Politics


1 min назад


What happened

It’s difficult to imagine a person with Maria Baronova’s biography working at RT. She took part in anti-Kremlin protests in 2011-12, participated in elections as a member of the opposition’s coordinating committee, corresponded with billionaire Mikhail Khodorkovsky while he was in prison and then became a coordinator for Khodorkovsky’s organization, Open Russia.

  • Baronova’s views have always been odd: she said in an interview (Rus) that in the early 2000s she loved President Vladimir Putin and the vitriolic pro-Kremlin historian Sergey Kurginyan. And she considered (Rus) Ukraine’s Orange Revolution to be a U.S. project. But later she turned into a very vocal opposition figure. She participated in all the major protests, including those on Bolotnaya Square in May 2012, which ended up with many protesters being jailed. Baronova herself was released after signing an agreement not to leave the country. In 2016, Baronova put herself forward as a candidate for the Duma but lost the election and fell out with opposition leader Aleksei Navalny.
  • Baronova defends her move to RT with the same passion she once used to criticize the government. In her words, she has been doing one thing her entire life: helping people and making her country better. She was supposedly limited in her job choices because of her “excessive toxicity” (i.e. association with the opposition, particularly Khodorkovsky).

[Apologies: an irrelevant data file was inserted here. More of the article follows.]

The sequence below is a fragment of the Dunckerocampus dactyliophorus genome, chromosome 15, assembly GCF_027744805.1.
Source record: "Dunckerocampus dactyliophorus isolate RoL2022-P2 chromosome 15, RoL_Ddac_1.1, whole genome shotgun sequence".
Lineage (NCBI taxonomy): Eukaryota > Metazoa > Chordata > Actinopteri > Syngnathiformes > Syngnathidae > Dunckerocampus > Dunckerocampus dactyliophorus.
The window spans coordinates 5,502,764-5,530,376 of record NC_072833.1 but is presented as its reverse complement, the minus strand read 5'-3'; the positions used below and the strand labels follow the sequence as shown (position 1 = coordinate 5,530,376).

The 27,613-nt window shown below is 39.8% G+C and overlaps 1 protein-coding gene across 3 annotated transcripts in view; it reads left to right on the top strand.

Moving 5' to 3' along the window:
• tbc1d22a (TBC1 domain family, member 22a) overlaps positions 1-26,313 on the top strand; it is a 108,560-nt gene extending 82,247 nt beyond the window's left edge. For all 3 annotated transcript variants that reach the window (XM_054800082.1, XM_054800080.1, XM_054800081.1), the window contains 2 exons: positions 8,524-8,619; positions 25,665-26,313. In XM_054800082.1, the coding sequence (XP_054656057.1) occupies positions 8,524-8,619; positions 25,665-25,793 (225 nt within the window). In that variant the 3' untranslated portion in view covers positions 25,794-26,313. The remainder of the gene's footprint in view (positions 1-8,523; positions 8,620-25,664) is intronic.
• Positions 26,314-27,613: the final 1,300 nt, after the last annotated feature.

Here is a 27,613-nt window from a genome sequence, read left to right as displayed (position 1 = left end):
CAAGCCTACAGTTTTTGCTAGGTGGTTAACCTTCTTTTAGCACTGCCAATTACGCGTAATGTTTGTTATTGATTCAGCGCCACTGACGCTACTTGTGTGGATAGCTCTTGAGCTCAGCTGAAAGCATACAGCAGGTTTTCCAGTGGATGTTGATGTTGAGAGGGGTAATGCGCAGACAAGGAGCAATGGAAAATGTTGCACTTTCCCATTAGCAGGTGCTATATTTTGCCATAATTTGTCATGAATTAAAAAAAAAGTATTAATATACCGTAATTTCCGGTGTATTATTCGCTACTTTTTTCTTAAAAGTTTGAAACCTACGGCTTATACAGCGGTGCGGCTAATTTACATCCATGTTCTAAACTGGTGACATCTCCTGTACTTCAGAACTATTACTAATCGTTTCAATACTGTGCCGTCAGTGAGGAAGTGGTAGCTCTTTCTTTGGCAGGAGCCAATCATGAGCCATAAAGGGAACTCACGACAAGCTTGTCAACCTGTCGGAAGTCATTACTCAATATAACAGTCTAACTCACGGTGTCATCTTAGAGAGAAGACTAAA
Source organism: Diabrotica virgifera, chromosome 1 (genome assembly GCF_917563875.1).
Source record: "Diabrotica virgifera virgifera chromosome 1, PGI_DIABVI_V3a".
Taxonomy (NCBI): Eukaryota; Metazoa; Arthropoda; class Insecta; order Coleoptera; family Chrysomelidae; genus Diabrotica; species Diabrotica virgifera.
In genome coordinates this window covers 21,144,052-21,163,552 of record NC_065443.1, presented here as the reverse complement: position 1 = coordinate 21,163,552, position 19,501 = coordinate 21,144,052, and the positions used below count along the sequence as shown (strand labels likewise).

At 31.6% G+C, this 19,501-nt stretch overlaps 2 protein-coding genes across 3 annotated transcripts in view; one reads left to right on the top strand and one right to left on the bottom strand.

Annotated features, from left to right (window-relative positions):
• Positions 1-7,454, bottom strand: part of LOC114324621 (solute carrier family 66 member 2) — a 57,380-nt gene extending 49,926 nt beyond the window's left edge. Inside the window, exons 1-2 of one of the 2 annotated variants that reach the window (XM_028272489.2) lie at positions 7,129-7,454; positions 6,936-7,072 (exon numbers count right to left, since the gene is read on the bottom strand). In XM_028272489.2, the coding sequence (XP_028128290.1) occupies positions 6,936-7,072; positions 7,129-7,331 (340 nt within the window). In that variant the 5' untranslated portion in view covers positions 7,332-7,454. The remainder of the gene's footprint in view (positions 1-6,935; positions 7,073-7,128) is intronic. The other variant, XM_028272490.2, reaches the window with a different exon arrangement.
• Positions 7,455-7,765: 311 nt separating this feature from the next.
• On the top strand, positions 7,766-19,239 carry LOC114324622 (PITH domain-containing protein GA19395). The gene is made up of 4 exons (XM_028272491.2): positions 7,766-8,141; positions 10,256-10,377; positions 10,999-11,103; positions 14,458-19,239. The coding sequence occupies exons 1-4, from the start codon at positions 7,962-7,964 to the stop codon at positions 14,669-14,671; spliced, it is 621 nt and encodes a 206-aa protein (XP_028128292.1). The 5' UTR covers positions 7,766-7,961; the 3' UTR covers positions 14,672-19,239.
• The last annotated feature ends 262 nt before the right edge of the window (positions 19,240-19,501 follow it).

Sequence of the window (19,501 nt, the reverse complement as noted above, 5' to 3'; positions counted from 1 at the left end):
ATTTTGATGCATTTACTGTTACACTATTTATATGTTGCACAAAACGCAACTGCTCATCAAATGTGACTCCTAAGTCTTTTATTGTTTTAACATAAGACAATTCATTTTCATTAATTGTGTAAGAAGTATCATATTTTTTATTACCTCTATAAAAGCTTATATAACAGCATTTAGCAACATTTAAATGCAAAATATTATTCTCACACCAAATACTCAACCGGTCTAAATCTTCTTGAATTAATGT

• While she wrote on Twitter in 2013 that RT “lies about Russia”, she now refuses to answer questions about whether this is still the case and says she agrees with the channel’s editorial policy. RT, in her words (Rus), is not involved in propaganda, but rather in “communication with society.”
  • At RT, Baronova will be in charge of a charitable project named, ironically, after a song by the legendary perestroika-era rock group Kino. The idea behind the project is that viewers can donate money directly to the bank cards of those in need (RT journalists will check if their stories are true). Many philanthropy specialists have criticized the idea, but Baronova isn’t bothered. The main objection is that journalists might not be best qualified to evaluate what aid is required, and that those who receive the money might not know how to spend it most effectively. Moreover, such donations may help generate nice stories, but they don’t improve the system, which is what charities are for. Baronova herself says that the project is designed to help those who fall through the cracks.

Why the world should care

Baronova is well known in liberal circles in Moscow, and her move to RT has provoked large amounts of bafflement and anger. Her motives may remain opaque, but her story is a reminder that opposition to the current regime is not necessarily a zero-sum game.




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